9. Monitor your energy. Nothing works if your body does not cooperate. Are you tired? Unfocused? Hungry? Are you’re really in a state to produce top notch results right now? I sometimes visualize my energy as a percentage between 0% and 100%, with 100% being laser focused and 0% being unconsciousness. You should refuse to ever work at percentages below 70%-75%. And when you’re not working, do things that recharge your energy levels as efficiently as possible.
  10. Take naps. If the thought of faceplanting into a pillow sounds like heaven to you right now, chances are that’s exactly what you need to do. If you work in an environment without a ready supply of pillows, bring your own :)
  11. Take real breaks. I have short breaks and long breaks between work sessions. Short breaks last 10-30 minutes, or until I feel like working again. Long breaks are a minimum of four hours, and have to include eating, resting in a horizontal position, minimal computer time and ideally some form of physical exercise. The goal is to recharge those batteries and be well rested for the next work sessions.
  12. Guilt-free play. When you have time off, make it real time off. Don’t get stuck in the “gray zone” where you’re not really working, but still thinking about work. Create dedicated times every day where work ceases to exist and you can do whatever you want. Also take some days off every week. Some people do one week on, one week off. Remember that your work is there to support your life, not the other way around.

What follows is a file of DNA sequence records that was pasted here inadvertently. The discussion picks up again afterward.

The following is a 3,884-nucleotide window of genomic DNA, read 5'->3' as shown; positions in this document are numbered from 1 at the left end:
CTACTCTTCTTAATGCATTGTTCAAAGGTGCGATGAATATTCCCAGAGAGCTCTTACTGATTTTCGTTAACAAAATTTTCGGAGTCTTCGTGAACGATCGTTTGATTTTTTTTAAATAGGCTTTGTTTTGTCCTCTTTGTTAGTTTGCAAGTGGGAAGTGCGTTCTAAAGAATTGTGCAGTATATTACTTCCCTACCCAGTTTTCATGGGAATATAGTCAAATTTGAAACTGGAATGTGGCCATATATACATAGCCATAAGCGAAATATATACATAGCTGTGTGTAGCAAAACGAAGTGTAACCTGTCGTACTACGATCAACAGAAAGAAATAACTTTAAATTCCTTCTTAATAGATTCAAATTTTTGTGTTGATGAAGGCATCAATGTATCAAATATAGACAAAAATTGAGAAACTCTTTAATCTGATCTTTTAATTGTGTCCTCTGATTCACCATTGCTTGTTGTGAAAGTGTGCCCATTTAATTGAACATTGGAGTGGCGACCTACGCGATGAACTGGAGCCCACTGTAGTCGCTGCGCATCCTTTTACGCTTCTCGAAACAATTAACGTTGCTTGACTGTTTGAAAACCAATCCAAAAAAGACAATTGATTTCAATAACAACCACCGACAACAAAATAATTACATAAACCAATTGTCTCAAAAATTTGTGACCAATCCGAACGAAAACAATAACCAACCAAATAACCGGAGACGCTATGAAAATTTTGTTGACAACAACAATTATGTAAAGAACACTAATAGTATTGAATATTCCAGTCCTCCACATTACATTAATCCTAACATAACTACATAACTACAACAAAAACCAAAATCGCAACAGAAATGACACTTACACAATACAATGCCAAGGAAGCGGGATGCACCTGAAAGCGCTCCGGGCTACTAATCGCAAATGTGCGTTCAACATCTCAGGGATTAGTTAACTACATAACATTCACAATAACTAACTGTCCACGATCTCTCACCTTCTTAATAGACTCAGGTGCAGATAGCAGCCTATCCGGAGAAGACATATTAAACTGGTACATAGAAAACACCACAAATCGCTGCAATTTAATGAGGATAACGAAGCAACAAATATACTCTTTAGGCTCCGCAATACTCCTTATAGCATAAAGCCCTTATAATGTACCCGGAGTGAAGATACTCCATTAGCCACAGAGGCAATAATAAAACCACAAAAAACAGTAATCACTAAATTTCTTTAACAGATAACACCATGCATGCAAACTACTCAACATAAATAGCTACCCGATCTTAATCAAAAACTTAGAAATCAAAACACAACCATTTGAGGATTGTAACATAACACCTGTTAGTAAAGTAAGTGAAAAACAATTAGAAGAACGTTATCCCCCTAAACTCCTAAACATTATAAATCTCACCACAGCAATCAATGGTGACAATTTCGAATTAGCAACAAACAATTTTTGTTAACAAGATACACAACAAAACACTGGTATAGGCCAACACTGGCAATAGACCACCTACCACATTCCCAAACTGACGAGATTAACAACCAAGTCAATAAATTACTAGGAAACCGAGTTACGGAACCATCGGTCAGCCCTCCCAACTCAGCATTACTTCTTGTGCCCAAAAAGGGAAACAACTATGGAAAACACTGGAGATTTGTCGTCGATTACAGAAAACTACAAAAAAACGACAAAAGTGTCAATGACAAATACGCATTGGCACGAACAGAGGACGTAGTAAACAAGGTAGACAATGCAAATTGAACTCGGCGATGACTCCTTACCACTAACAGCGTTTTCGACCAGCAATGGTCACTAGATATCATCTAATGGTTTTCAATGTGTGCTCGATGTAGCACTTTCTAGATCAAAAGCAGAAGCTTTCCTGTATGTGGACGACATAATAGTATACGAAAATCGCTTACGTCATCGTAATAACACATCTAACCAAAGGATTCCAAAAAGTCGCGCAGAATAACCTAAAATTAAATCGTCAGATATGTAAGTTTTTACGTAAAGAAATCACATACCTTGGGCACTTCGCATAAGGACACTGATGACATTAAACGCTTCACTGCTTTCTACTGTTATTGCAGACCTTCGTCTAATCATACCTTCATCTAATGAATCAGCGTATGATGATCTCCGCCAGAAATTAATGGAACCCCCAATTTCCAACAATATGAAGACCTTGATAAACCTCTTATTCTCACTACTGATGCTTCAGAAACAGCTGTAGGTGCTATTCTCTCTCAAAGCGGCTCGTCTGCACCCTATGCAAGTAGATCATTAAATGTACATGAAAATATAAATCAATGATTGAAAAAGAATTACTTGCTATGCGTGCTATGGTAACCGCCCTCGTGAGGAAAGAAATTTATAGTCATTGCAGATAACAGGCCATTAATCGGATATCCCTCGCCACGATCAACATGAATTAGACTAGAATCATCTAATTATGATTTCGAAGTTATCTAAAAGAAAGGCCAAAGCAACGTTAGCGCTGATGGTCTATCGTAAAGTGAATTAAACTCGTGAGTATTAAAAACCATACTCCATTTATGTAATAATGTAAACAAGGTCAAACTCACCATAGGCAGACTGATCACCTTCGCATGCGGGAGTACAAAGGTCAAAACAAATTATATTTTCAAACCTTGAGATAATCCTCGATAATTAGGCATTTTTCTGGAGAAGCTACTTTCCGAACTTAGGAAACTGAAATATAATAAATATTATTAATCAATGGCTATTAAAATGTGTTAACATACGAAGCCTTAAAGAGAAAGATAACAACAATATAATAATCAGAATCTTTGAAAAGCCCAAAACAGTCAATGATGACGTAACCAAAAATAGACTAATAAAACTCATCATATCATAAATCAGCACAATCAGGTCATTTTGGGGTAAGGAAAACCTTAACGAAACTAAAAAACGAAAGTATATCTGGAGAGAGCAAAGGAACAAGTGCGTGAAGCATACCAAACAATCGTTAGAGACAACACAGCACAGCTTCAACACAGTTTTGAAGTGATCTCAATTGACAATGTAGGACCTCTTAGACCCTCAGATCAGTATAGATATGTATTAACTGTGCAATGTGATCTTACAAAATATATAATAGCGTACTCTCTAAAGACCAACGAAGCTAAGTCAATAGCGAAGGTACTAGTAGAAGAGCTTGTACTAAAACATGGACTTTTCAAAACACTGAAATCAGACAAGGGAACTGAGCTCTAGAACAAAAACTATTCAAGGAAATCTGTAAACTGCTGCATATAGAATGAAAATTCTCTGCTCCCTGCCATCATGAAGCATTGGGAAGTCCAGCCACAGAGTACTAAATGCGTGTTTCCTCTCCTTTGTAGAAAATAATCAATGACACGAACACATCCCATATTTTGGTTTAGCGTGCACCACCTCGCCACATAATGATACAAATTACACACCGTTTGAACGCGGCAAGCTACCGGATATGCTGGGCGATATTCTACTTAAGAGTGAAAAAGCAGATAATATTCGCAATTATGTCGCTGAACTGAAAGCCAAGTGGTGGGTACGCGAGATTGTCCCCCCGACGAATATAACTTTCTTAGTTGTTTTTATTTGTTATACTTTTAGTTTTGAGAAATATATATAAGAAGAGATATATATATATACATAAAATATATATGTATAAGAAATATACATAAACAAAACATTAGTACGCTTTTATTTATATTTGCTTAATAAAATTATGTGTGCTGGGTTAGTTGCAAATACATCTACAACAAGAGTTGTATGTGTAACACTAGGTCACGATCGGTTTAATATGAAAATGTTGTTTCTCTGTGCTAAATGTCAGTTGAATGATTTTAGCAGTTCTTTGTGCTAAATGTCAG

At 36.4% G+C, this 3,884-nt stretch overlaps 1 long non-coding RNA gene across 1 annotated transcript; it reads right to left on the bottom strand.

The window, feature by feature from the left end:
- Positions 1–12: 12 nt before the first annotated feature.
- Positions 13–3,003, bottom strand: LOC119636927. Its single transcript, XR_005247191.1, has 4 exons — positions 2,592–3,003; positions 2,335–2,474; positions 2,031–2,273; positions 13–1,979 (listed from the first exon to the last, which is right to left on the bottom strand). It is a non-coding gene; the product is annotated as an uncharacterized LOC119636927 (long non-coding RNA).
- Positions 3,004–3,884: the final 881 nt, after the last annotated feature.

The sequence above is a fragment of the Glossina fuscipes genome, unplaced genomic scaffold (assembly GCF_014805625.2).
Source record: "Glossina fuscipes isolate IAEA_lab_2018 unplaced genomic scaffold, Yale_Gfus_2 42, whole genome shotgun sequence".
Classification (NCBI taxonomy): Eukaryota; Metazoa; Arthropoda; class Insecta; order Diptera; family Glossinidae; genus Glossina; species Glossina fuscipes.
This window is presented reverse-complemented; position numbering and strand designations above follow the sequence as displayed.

13. Get enough sleep. I can’t stress this one enough. Besides having a severe impact on productivity, sleep deprivation has been linked to everything from depression and hormonal disturbances to increased risk of diabetes and heart disease. Get enough sleep.
  14. Exercise regularly. Exercise has both short-term and long-term positive effects on productivity. Getting fresh oxygen pumping through your body increases your mental energy and clarity. Many highly successful people swear to starting every day with a run. Long-term cardio exercise has an enormous impact on your general energy levels as well.
  15. Keep a level blood sugar. Your energy and focus suffer greatly from dips in blood sugar. Try to eat regularly and avoid high-carb foods and snacks if they make you tired. Fixing your diet is one of those things (along with exercise) that people never expect to make a big difference, but that almost aways does. It’s worth a try.